MUST READ: Mark Lazerus of the Chicago Sun-Times writes about Brandon Saad continuing to develop into an elite player.

2. Tampa Bay Lightning (18-8-3)

The Lightning have lost three of four games, but lead the NHL in regulation/overtime wins and goals per game and are tied for second in goal differential with the Pittsburgh Penguins. They're also fourth in shots allowed per game. One area that needs some work is the penalty kill, with Tampa Bay below 80 percent and in the bottom third of the League.

MUST READ: Erik Erlendsson of the Tampa Tribune writes that Jonathan Drouin should stay with the Lightning instead of joining Canada's entry in the IIHF 2015 World Junior Championship.

3. Nashville Predators (18-7-2)

This feels a little too high for the Predators, but injuries are a problem for a couple of other teams that could be in this spot. Nashville leads the NHL in PDO, which is mostly because of Pekka Rinne's incredible .943 save percentage at even strength. Rinne is having the type of season that he re-established his credentials as one of elite goaltenders, but that figure is likely to drop at least a little. The Predators are controlling shot attempts at an elite rate though, so it isn't all good fortune.

MUST READ: Braden Thompson of On The Forecheck writes about Rinne and tries to quantify what the difference in goals allowed might be if he regresses towards his career numbers.

4. St. Louis Blues (18-8-2)

Speaking of goaltenders, Jake Allen had a bad game after Brian Elliott got hurt, and Martin Brodeur has now played in three straight games. If the Blues end up buying into the idea that Brodeur's experience will help them win games in the playoffs, here's hoping his save percentage is a little better than .904 by then.

MUST READ: Josh Cooper of Yahoo Sports writes about the partnership between Jori Lehtera and Vladimir Tarasenko.

5. Pittsburgh Penguins (18-6-3)

It feels like the Penguins haven't been completely healthy since before Jordan Staal got hurt during the 2010 Stanley Cup Playoffs. That's a slight exaggeration, but only slight. They played a game Monday without Chris Kunitz, Pascal Dupuis, Patric Hornqvist, Beau Bennett, Kris Letang and Olli Maatta. That's the top four wings (before the season, anyway) and two of the top four defensemen. They still stole a point with a late comeback against the New York Rangers, but there has to be a better stretch of luck with health in the near future for this franchise. Some year soon, anyway.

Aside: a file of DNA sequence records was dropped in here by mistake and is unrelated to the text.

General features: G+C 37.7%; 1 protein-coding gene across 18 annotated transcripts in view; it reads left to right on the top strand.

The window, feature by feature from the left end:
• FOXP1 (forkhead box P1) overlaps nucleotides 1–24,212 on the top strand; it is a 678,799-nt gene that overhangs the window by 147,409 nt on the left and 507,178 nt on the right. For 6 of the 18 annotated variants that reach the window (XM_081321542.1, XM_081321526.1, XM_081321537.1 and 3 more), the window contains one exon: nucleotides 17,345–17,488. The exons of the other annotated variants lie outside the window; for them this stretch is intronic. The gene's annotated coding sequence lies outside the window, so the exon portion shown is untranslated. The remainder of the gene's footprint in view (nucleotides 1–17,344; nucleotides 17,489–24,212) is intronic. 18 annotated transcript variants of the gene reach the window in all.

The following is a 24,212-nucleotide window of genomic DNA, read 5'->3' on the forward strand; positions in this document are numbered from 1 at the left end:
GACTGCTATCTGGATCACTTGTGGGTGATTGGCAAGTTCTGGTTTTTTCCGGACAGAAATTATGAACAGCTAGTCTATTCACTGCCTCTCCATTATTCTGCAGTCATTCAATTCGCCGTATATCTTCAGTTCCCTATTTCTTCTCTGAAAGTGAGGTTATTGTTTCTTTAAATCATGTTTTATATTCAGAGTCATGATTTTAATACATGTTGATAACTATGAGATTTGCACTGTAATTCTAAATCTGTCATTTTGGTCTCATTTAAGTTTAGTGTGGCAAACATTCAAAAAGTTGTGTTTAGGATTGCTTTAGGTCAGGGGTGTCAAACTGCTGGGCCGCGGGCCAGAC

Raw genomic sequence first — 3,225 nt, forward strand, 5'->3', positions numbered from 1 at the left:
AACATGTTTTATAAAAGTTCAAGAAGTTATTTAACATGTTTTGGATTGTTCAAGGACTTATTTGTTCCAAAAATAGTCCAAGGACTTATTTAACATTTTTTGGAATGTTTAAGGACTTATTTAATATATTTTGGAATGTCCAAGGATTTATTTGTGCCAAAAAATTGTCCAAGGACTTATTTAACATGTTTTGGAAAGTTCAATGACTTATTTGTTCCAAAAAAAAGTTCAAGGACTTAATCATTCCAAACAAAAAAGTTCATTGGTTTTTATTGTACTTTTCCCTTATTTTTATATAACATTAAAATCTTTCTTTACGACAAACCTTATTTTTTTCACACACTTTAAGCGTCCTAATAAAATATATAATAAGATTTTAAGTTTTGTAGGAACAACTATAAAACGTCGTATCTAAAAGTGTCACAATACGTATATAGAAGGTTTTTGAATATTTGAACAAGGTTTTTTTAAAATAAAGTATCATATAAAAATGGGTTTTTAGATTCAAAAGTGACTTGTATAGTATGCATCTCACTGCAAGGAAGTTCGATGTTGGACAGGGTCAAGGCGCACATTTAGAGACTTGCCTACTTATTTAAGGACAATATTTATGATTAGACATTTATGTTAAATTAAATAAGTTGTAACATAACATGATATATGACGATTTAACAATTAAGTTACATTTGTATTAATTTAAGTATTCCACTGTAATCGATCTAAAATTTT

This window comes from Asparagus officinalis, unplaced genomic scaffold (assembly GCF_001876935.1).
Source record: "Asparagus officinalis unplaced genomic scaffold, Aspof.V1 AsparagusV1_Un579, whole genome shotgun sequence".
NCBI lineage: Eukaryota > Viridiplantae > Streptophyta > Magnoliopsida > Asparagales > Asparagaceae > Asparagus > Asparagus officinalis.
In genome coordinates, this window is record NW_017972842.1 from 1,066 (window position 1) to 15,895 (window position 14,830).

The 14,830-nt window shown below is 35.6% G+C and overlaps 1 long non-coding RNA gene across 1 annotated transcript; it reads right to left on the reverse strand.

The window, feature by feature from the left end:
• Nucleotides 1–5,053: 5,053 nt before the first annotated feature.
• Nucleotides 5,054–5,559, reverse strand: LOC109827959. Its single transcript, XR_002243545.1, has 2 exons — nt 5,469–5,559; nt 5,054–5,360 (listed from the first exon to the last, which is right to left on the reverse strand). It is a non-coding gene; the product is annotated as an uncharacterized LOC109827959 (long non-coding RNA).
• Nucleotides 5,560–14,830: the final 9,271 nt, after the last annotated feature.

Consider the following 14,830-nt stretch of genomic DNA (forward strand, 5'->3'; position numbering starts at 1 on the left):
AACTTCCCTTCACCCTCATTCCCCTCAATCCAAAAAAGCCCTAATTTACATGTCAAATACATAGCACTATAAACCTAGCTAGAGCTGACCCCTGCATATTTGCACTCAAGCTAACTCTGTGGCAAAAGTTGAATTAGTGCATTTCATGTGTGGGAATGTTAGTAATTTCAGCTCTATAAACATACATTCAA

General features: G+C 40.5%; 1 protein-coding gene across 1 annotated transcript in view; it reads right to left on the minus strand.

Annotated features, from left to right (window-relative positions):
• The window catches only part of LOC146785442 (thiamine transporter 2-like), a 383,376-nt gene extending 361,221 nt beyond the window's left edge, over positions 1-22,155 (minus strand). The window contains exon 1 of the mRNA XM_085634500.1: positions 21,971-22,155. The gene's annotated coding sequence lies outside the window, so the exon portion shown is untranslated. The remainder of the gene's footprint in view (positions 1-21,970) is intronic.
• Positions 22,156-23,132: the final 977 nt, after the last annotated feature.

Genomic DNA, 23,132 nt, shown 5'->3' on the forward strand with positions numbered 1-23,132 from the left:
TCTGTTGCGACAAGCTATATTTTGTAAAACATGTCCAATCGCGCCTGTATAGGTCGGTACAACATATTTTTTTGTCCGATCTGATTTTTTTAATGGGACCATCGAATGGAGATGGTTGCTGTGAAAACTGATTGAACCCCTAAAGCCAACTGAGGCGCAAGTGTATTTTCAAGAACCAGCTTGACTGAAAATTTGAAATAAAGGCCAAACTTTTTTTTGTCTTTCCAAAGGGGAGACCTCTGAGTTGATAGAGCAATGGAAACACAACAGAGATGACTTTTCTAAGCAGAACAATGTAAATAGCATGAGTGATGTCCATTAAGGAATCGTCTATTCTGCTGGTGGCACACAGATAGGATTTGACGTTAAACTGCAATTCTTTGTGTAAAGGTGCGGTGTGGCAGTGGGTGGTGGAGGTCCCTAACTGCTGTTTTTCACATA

MUST READ: Jesse Marshall of The Pensblog writes about the improvement Simon Despres has made with new coach Mike Johnston.

6. Detroit Red Wings (17-6-6)

The Red Wings probably haven't been getting enough attention for the way they are stifling teams. Detroit leads the NHL in shot attempts allowed per 60 minutes by a not insignificant margin. The questions with this team before the season were mostly focused on the defense corps and goaltender Jimmy Howard's dip in form last season, but Mike Babcock's crew is playing great team defense, or what constitutes that in a more analytics-friendly NHL.

MUST READ: Babcock says this is the best Red Wings teams since 2009, writes Ansar Khan of MLive.com.

7. Anaheim Ducks (19-6-5)

The Ducks beat the Edmonton Oilers in a one-goal game Wednesday. Anaheim has played 30 games, and 20 of them have been decided by one goal. None of those 20 have resulted in a regulation loss (15-0-5). They are 4-6 in games decided by more than one goal.

As mentioned above, success in one-goal games can be random and fleeting. The Stanley Cup champion Los Angeles Kings are 4-4-5 in one-goal games, while the Buffalo Sabres are 8-4-2. If not having Corey Perry for a while doesn't cost the Ducks some points in the standings, continuing to play so many one-goal games and a few bad bounces in the wrong direction likely will.

MUST READ: Eric Stephens of the Orange County Register writes about Frederik Andersen handling a heavy workload for the first time in his NHL career.

8. Minnesota Wild (15-10-1)

Darcy Kuemper had a great start to the season, but the Wild are back in a familiar position with their goaltending. Kuemper has been pulled in three of his past seven starts. His save percentage is down to .905, and is identical to Niklas Backstrom's. Last season they added Ilya Bryzgalov, but given the potential for this to be one of the better teams in the League either Kuemper needs to be better or the Wild may again have to look elsewhere for help.